History of Porter County, 1936A brief county history written by Mabel Benney . . . .

The following history of Porter County, Indiana, was published in 1936 and authored by Mabel Benney. This historical sketch of was included in a program published for the celebration of Porter County's centennial in 1936.

Source Citation:
Benney, Mabel. 1936. Brief History of Porter County. In: Porter County Centennial, Souvenir Program. Valparaiso, Indiana: Leonard D. Smith. 16 p.




This brief resume of Porter County history relies mainly on the account written by Hubert M. Skinner in 1882. No one loved the place of his nativity more than he or was more alive to the beauty of its varied landscape, hills and dales, rolling prairies. noble trees, sunny pastures, watered by winding, spring fed streams, and the solemn glory of the wave washed dune land, habitat of the most variegated fauna and flora in the world.

We have no record of Porter County being the permanent abode of the Indians but rather a happy hunting ground at certain seasons of the year, as they passed around Lake Michigan between Wisconsin and the state of Michigan and stopped for indefinite periods to hunt, fish, or as some believe to visit the medicinal springs in different parts of the county. They remained, however, long enough and in sufficient numbers to attract the attention of the French missionaries, traveling, from Canada toward the Mississippi. In 1672 Fathers Allonez and Dablon visited the lake shore. In 1673 Marquette with six followers paddled up the Kankakee. In 1679 about thirty men, among whom were LaSalle, LaMotte, Father Hennepin. and the Chevalier de Toni, crossed from Illinois to Michigan, probably by the Old Sack Trail. In 1711 many Indians embraced Christianity under the teachings of Chardon.

Traders followed the Church men. These were both English and French. Both traded "fire water" for furs. The missionary Charlevoix, mentions this and the rivalry between English and French as the cause of much strife. In 1759 the territory passed to the English. One of the results of the French and Indian War. The Pottawatomies always favored the French. In 1781 Don Pierre siezed the lake shore in the name of the King of Spain. This occupation was short lived. In 1783 at the close of the Revolution, the Colonies interpreted the treaty with England as giving them claim to the Lake Michigan shore; in 1896 Great Britain acknowledged their claim; and in 1803 Col. John Whistler passed through this country on his way to the Chicago River, at whose mouth he erected Fort Dearborn.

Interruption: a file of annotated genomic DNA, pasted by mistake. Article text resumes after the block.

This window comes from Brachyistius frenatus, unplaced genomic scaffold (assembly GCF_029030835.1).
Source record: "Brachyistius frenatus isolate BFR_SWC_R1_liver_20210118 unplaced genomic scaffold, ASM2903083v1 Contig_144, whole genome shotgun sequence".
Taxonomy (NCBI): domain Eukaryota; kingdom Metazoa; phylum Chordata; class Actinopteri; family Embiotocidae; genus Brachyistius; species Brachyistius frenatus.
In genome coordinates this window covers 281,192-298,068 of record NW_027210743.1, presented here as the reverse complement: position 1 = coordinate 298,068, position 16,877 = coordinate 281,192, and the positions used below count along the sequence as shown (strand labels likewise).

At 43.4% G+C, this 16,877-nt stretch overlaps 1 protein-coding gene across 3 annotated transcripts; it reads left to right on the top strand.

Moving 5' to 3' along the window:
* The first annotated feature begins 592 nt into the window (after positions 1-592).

From 1816 when Indiana became a state, traders passed back and forth from Detroit to Fort Dearborn, notably Alexander Robinson and Joseph Baille, the first of mixed English, French, and Indian blood, the second a pure Frenchman. Finally in 1822 Baille, who had married an Indian girl, made his permanent home at Baille Town in Westchester Township, presumably the first white settlement in Porter County. A stage coach line from Detroit to Fort Dearborn in 1833 brought settlers in considerable number to the county. Jesse, William, and Isaac Morgan, Adam S. and T. A. E. Campbell, Jacob Fleming, Reason Bell, and Ruel Starr were among the number. The Crumpackers, Bartholomews, Gossets, Paines, Hurlburts, Jacob Wolf, Thomas Frame, Jesse Johnston, J. P. Ballard, and Abram Stoner came the next year. Many of their homes became road houses for the entertainment of travelers. Some brought in small quantities of goods for sale; others turned to milling, blacksmithing and wagon making. By 1835 all were buying government land, establishing homesteads, and setting out orchards. Finley's "Hoosiers' Nest" described these homes.

Wherever a considerable number of people gather together, boundaries must be marked, laws agreed to, and courts established. Porter County was set up by act of legislature January 28, 1836. Provision was made by the appointment of Benjamin Saylor as sheriff and by empowering him to order an election of two associate judges of the circuit court, one clerk of court, three commissioners and one recorder. Judges elected were James Blair and L. G. Jackson; commissioners, John Sefford, Benjamin Spencer, Noah Touts; recorder, Cyrus Spurlock; clerk, George Turner. The new county was named for Commodore David Porter, one of the naval heroes of the War of 1812.